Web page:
Researchers at the University of Kentucky’s Maxwell H. Gluck Equine Research Center and the Veterinary Diagnostic Laboratory have made a preliminary identification of a novel rotavirus associated with diarrhoea in very young foals.
Foals often develop diarrhoea in the first two weeks of life. Many cases respond well to routine treatment but some may develop life-threatening dehydration within a matter of hours.
This year, some farms in Kentucky have reported an increased number of cases of diarrhoea in young foals.
The new rotavirus, identified by the scientists at the University of Kentucky, could not be detected using current diagnostic tests for equine Rotavirus A and appears to be different to the virus strain used in the currently available commercial vaccine.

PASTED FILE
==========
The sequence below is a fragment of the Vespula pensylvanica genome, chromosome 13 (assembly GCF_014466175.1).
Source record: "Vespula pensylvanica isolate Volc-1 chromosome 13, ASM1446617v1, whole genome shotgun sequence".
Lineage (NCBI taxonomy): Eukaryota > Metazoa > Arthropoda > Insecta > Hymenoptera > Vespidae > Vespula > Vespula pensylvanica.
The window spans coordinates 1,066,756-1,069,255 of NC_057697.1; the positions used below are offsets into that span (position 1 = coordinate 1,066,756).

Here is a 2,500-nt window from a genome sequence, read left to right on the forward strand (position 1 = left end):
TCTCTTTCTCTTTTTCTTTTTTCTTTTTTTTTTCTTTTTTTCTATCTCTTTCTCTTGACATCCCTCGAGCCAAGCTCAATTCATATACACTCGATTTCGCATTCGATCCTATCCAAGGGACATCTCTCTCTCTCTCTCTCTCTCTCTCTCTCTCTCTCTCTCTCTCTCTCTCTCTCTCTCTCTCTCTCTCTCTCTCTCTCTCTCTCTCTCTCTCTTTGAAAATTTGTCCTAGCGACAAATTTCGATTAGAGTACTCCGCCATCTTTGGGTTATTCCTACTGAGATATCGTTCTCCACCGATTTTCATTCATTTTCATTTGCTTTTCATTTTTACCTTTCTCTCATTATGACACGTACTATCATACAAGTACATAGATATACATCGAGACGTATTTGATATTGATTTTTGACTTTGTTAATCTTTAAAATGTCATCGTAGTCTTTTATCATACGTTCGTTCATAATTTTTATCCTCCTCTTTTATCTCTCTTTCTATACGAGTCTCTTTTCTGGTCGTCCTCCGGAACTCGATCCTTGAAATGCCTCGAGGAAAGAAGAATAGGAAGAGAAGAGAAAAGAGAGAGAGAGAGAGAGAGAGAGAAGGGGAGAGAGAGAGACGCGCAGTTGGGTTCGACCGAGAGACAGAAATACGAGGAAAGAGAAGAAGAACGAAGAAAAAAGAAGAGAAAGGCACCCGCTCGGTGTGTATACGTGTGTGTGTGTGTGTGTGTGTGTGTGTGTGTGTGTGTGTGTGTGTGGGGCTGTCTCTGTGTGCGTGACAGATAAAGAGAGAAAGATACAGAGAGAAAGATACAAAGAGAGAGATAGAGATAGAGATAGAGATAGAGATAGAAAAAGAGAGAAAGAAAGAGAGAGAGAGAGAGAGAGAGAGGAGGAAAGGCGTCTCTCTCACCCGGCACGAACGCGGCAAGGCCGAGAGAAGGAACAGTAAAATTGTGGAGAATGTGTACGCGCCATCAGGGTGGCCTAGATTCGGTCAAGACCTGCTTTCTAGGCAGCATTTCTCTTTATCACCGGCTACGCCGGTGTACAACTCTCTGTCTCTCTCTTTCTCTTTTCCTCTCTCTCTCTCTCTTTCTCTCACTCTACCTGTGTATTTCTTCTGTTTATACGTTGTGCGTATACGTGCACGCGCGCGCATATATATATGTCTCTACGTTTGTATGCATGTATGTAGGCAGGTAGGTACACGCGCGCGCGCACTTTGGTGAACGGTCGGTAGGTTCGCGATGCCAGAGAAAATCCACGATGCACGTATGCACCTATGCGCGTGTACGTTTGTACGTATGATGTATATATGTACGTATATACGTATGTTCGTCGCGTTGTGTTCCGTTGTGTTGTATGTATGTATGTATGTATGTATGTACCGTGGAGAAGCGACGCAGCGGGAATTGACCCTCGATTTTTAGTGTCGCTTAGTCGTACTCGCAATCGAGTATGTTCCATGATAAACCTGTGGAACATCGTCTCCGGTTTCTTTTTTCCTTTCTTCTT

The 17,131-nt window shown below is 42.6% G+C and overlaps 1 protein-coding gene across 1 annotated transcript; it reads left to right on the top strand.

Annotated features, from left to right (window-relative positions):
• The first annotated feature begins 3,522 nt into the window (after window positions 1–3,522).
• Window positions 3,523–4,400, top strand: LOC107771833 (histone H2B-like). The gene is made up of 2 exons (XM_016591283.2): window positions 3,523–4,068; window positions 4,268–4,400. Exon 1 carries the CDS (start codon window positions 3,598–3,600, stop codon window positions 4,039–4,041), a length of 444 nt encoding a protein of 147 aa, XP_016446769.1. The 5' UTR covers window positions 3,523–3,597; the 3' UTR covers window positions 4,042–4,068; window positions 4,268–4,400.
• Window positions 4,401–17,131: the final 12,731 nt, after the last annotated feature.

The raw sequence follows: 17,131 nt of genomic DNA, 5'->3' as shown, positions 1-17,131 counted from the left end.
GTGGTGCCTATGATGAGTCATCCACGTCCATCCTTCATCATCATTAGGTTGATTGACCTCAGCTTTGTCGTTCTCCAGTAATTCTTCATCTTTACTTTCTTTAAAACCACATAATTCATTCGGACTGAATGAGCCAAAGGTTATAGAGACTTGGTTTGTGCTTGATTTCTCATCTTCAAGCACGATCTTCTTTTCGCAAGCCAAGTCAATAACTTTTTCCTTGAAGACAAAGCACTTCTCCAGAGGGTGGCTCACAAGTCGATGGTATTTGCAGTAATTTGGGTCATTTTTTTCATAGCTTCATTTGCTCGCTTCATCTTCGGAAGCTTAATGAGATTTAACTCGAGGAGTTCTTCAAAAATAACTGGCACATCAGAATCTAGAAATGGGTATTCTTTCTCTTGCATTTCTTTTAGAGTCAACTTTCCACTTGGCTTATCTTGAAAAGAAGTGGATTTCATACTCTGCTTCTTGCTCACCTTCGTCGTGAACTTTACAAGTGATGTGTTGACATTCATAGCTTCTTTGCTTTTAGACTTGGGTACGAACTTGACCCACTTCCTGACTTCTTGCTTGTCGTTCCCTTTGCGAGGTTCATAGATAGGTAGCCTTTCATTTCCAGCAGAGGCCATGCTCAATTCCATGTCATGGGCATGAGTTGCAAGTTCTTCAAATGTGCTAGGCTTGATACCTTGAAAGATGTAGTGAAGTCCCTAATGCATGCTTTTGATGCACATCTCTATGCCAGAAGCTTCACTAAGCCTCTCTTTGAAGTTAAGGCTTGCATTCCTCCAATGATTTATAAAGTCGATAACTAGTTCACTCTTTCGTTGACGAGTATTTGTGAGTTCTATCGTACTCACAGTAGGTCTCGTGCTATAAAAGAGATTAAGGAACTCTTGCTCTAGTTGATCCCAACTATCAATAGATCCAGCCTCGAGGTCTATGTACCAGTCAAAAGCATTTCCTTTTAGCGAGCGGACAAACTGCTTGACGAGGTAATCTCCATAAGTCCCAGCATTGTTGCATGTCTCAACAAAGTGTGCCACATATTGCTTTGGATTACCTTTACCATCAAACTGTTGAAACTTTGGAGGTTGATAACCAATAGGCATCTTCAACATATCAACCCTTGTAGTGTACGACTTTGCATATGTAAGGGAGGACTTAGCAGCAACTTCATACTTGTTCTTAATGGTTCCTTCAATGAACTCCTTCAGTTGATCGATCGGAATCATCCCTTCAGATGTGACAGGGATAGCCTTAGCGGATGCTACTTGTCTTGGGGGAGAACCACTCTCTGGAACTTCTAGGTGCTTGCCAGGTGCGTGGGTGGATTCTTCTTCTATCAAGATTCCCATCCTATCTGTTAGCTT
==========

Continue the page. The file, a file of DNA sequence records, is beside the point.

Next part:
Further work is underway to better characterise the virus and determine its role in the current outbreak of diarrheal disease. Additional investigations are also underway at UK to identify other possible causes, and researchers are sending out an epidemiological survey to farms to better understand the outbreak.
A test for the virus is now available. "We have now developed a real-time PCR assay to detect this new equine rotavirus B in fecal specimens," noted Dr Craig Carter, Director of the Veterinary Diagnostic Laboratory.
Both the Gluck Center and the Veterinary Diagnostic Lab recommend strict biosecurity protocols as the best protection strategy at this time.
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